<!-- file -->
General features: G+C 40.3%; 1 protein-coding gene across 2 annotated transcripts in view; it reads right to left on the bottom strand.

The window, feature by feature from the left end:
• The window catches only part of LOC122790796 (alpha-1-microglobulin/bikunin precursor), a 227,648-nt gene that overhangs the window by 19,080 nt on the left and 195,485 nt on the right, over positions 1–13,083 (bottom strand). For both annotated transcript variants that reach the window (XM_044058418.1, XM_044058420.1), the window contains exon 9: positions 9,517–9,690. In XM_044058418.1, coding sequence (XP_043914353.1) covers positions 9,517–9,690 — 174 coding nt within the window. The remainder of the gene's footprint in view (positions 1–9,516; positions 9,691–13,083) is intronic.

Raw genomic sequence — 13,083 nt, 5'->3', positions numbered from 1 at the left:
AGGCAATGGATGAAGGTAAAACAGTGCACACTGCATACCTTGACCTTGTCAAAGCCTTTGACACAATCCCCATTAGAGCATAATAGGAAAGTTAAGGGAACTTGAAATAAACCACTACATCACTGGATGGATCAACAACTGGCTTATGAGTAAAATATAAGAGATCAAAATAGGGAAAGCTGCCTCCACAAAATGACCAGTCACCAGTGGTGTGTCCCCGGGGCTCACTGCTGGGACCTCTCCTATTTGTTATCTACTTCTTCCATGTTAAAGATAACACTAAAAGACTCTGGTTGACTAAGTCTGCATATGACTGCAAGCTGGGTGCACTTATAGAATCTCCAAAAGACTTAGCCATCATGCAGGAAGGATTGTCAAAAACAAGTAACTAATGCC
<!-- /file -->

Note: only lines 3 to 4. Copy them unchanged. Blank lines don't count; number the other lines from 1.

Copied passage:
• The window catches only part of LOC122790796 (alpha-1-microglobulin/bikunin precursor), a 227,648-nt gene that overhangs the window by 19,080 nt on the left and 195,485 nt on the right, over positions 1–13,083 (bottom strand). For both annotated transcript variants that reach the window (XM_044058418.1, XM_044058420.1), the window contains exon 9: positions 9,517–9,690. In XM_044058418.1, coding sequence (XP_043914353.1) covers positions 9,517–9,690 — 174 coding nt within the window. The remainder of the gene's footprint in view (positions 1–9,516; positions 9,691–13,083) is intronic.

Raw genomic sequence — 13,083 nt, 5'->3', positions numbered from 1 at the left: